Interception Confessions: DeAndre Hopkins Taking Responsibility

Mason Kern

On the surface, the two interceptions Arizona Cardinals quarterback Kyler Murray has thrown in the first two games of the season might appear to be a cause for concern. Yet, when taking a closer look, it may not be as alarming.

While Murray is one of seven quarterbacks across the NFL to have thrown two interceptions through two games, six have tossed three or more. In fact, Philadelphia's Carson Wentz and Minnesota's Kirk Cousins lead the league with four in the category.

Murray's first pick came via a tipped pass in Week 1, where San Francisco linebacker Dre Greenlaw popped an intended pass to tight end Maxx Williams into the air that safety Jaquiski Tartt came down with. 

In Week 2 against Washington, it was a slightly different scenario, one in which Murray's receiver shouldered the blame.

"There's a lot of stuff that I can get better at," Cardinals wide receiver DeAndre Hopkins said Tuesday. "I think the interception that he threw last week was definitely my fault. I ran the wrong route, so the safety wouldn't have been there if it wasn't for me running the wrong route. I definitely hurt my team in that aspect, but I've definitely got to get better and play better."

Despite Hopkins' claims for needed self-improvement, the Cardinals are off to an undefeated 2-0 start for the first time since the 2015 season. The connection between Murray and his new No. 1 target has been a key cog in making that a reality. Through two games, Hopkins has accumulated 219 receiving yards on 22 catches — an NFL record for most receptions through the first two games of a season with a new team — and one touchdown.

Still, Murray had to let his teammate know who was at fault after throwing an interception on the Cardinals' own side half of the field, setting up a red-zone opportunity — one that was stifled on a strip-sack by defensive lineman Jordan Phillips and recovered by outside linebacker Chandler Jones on Washington's ensuing offensive possession.

"I told him to tell y'all that because he did run the wrong route," Murray said Wednesday, chuckling. "But it's all good. That's something that we've both got to be on the same page about. Obviously frustrating at the time, but looking back on it, it's an area where this is Week 2, we haven't had a lot of time together, we've just got to be better and we will be better."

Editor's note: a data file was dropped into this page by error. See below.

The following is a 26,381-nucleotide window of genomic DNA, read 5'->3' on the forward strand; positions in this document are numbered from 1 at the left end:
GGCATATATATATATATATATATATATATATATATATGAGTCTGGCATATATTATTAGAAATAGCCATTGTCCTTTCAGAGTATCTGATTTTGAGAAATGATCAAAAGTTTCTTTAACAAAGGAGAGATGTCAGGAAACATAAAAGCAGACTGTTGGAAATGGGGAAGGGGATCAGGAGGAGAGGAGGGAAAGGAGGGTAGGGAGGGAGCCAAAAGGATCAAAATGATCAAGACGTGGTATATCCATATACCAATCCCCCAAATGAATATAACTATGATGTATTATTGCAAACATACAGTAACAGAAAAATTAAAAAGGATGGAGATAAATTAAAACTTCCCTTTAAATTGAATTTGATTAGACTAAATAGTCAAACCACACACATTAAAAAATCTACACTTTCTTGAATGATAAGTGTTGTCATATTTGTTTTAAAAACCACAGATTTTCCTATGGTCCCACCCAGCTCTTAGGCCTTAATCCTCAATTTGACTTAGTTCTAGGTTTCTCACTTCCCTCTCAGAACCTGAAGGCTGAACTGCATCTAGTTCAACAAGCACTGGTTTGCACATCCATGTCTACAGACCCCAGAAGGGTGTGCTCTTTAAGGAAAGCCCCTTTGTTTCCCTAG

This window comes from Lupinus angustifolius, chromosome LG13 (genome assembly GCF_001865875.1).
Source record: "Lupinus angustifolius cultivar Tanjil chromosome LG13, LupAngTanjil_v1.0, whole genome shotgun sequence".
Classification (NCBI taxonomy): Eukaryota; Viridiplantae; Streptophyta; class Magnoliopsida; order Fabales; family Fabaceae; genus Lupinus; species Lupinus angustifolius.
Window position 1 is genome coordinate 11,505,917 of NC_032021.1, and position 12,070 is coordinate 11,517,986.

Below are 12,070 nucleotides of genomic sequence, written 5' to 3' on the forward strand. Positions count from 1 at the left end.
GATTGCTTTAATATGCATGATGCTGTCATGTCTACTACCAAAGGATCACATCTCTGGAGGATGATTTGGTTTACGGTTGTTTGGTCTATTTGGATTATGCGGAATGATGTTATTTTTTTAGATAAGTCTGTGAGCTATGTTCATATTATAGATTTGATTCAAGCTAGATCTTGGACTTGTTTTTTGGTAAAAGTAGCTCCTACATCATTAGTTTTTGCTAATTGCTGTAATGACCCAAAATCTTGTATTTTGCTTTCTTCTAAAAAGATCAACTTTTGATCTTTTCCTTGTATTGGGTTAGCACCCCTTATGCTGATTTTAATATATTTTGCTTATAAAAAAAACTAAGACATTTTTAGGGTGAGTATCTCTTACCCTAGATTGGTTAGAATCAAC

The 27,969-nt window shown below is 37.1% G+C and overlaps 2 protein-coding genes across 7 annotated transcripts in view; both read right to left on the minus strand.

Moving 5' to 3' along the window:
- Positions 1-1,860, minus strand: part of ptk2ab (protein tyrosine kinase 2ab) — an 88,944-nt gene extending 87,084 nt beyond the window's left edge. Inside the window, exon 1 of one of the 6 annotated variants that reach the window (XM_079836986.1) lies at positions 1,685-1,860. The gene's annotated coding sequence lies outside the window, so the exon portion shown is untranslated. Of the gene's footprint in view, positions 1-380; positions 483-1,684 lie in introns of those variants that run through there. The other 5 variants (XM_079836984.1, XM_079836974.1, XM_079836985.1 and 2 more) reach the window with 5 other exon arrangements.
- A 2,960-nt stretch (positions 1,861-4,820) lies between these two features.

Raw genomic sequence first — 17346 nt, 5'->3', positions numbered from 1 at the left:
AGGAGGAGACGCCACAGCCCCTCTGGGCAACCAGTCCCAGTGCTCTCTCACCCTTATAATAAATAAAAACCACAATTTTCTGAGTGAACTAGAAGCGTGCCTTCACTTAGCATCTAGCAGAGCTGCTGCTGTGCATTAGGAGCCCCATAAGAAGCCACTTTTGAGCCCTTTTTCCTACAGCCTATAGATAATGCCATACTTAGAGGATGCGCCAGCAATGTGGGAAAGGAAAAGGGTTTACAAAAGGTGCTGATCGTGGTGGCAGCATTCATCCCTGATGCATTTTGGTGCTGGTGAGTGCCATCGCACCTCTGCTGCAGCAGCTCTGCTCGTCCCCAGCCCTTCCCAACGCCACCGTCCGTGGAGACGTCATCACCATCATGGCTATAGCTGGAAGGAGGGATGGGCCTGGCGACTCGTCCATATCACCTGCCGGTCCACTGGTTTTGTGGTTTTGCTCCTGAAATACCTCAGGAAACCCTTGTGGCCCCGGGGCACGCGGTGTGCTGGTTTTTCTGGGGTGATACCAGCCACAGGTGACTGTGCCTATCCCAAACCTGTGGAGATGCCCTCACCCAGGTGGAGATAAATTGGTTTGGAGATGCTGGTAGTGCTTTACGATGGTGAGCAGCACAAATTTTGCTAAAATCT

The ability for Hopkins to own up to his apparent mistake in such a public way impressed Arizona head coach Kliff Kingsbury, who made sure to give credit where it was due during his virtual press conference Wednesday morning prior to the start of practice.

"I think first off as a quarterback, or a former quarterback, you definitely appreciate him owning that," Kingsbury said. "It just shows his security as a player and what he's about. And honestly, it was more of just a miscommunication then the wrong route, which is going to happen as we build that bond with him and we continue to work through our signals and things of that nature. But I appreciate that and I know our quarterback does as well. It's just going to get better and better with him. He's open to learning, he's open to coaching and he wants to be the best more than anything. And I'm excited to see where it goes with him and Kyler for the rest of season."

The relationship between Murray and Hopkins began its formation when the Cardinals quarterback invited his new receiver, as well as around 20 other offensive skill players, to conduct workouts in his hometown of Dallas, Tex., over the summer. Without traditional offseason programs amid the COVID-19 pandemic, it allowed the two to meet for the first time and lay the groundwork of what is currently taking shape on Sundays.

"First time when we met was when he came out to Dallas," Murray said. "Just hit it off, natural vibe, just real chill, real good dude. And then from there, obviously you've got the quarterback, receiver connection. Someone really can't explain it unless you've played the game or you've been a part of it. He's a great dude, great teammate, great player, obviously."

While it might be difficult to explain, Murray gave some insight into how the bond between pass-thrower and catcher has blossomed.

"I think we just naturally have that connection already," he said. "I think it's just about being out there together, seeing the looks, understanding what I like, understanding what he likes and building it that way. But as far as the feel goes, the understanding of what it should look like, we have those deals in our head already because we anticipate stuff, see stuff before it happens. It's just about now just being together and going out there and doing it. And obviously we're going to get a ton more looks, but I'm happy he's on the team and I know he's happy to be here, so hopefully we can keep this thing going."

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